Norman Walker's death was noted in at least three major U. S. daily newspapers. It was also reported in his home town's newspapers I found it surprising, though, that there was no mention of his death in the Los Angeles Times, which had printed most of his "exclusive dispatches".

Norman Walker

Big Spring, Tex., June 30 (AP) — Norman Walker, 69, retired Texas newspaperman who covered the Pancho Villa uprising in Mexico for the Associated Press, died here today. He was born in Bloomington, Ind.

Chicago Daily Tribune 1 Jul 1952 page C7


BIG SPRING, Tex., July 1 (AP) — Norman Walker, retired newspaper man, who covered the Pancho Villa uprising in Mexico for The Associated Press, died here yesterday at the age of 69.

Born in Bloomington, Ind., Mr. Walker went to El Paso, Tex., in 1907 and began his newspaper career as a reporter for the El Paso Herald. Later he became city editor.

During the revolutionary period in Mexico he was A. P.'s representative in El Paso. He later went to work for the McMath Printing Company in El Paso and became a vice president. In 1935 he was named head of the W. P. A. writers' project in El Paso. In 1943, while an employee at Biggs Air Force Base, El Paso, his health failed and he came to Big Spring.1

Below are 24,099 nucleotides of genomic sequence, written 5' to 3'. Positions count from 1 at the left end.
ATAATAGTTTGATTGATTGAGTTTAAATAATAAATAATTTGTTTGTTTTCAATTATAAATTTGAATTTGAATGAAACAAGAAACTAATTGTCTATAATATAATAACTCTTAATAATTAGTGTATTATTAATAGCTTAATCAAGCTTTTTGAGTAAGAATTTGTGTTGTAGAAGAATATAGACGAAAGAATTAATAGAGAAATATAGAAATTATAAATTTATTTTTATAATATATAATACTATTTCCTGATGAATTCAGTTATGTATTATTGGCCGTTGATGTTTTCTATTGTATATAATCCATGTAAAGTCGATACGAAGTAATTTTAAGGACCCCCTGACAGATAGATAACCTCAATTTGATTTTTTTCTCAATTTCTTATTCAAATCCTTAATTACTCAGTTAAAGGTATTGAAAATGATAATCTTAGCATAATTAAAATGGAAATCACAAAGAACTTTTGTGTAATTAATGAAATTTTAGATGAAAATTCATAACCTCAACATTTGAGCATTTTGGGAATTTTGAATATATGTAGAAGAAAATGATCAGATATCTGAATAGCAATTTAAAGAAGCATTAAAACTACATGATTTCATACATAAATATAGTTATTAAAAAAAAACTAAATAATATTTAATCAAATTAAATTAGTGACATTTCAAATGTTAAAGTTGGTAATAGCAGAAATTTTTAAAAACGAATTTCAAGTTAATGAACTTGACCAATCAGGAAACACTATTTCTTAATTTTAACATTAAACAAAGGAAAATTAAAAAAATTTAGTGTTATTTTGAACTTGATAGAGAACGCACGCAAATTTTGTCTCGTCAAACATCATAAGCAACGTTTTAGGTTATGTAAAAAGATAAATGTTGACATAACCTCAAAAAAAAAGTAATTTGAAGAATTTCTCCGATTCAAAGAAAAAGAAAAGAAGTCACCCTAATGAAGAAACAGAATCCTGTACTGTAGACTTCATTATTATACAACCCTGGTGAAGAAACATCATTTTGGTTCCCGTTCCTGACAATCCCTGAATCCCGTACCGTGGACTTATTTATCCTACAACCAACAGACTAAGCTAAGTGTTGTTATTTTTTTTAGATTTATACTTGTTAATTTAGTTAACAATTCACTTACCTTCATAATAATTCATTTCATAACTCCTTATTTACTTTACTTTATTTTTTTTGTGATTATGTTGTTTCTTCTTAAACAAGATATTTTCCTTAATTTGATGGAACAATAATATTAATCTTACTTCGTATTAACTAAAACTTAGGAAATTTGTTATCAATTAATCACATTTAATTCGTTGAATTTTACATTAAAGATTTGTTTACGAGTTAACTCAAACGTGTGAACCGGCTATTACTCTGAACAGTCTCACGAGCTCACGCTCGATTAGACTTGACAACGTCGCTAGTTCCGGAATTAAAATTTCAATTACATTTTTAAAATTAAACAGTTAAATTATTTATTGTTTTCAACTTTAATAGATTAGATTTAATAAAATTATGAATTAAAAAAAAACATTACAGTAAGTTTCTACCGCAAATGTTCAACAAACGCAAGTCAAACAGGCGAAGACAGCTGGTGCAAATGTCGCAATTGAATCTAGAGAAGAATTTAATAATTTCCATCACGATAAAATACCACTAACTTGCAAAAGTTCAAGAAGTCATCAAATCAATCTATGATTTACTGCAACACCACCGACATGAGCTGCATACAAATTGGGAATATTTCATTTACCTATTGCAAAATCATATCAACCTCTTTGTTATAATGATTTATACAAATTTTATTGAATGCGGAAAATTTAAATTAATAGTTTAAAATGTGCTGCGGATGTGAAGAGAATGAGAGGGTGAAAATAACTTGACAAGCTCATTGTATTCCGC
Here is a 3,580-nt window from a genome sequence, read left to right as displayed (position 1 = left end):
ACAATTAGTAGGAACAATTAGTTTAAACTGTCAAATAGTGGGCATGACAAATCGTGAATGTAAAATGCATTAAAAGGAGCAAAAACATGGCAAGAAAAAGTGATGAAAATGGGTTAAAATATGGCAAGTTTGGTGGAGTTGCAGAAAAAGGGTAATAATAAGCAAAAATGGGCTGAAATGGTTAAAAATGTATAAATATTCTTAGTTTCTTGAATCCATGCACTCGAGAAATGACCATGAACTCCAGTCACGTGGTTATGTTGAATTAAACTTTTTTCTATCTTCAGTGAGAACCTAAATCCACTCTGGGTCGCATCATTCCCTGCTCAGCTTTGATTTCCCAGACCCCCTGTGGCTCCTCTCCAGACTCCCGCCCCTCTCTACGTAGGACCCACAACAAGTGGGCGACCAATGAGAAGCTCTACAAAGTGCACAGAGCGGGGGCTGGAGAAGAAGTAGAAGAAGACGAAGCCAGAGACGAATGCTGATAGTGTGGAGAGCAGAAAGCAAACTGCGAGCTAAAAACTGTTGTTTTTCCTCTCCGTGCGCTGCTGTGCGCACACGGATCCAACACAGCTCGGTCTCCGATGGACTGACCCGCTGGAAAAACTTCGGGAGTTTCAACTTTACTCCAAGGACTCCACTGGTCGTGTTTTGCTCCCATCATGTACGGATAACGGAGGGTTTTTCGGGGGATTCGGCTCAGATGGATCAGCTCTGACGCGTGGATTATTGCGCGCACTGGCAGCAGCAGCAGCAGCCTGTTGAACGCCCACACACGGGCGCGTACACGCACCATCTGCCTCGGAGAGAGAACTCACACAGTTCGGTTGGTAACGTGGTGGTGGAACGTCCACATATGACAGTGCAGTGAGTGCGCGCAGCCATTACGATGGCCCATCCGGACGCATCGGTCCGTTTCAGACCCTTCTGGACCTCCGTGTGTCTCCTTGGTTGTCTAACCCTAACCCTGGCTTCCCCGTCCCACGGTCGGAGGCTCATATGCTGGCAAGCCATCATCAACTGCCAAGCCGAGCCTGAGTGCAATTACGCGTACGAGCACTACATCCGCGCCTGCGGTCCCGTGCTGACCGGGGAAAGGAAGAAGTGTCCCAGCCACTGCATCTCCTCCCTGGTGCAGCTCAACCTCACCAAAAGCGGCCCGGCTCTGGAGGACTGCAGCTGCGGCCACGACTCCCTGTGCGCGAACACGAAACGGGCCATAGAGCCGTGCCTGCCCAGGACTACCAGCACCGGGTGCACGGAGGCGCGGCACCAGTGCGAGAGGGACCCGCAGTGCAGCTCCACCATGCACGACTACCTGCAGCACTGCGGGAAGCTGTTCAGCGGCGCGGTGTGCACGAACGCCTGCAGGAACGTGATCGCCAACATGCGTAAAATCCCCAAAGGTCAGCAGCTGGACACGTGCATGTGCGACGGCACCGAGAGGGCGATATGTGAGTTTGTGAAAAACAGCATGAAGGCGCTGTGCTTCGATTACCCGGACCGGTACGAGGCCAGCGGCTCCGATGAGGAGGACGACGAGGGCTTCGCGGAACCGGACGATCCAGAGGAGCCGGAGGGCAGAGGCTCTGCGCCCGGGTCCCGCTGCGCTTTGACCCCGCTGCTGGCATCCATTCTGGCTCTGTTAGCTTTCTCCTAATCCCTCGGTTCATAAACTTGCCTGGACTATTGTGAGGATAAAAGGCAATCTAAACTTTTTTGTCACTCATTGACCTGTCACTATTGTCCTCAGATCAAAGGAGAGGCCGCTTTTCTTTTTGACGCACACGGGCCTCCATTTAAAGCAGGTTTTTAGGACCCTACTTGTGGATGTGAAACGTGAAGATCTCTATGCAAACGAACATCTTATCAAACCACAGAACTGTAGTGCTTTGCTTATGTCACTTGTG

Survivors include four sons, William Walker of the Navy, Lieut. Col. Norman Walker, Jr., commanding officer of the New Hampshire National Guard; Charles Walker of Los Angeles and Allen Walker of Des Moines, Iowa.

New York Times 2 Jul 1952 page 25

Norman Walker, 69; Told Villa When to Make Raid

BIG SPRING, Tex., July 1 (AP). Norman Walker, 69, former Associated Press correspondent, who covered many important stories about Mexico's revolutionary period, and confidante of Gen. Pancho Villa, died yesterday.

Villa, anxious to impress the United States by defeating President Carranza, asked Walker in 1917 whether his timing was right for a raid on the town of Ojinaga.2

Washington Post 2 Jul 1952 page 26
1 Norman was probably a patient at Big Spring State Hospital.
2 At least two different versions of this story exist, one of which says Norman advised Pancho at Ciudad Juárez in 1913, and the other at Ojinaga in 1917. Both versions involved the attack's timing conflicting with the baseball World Series.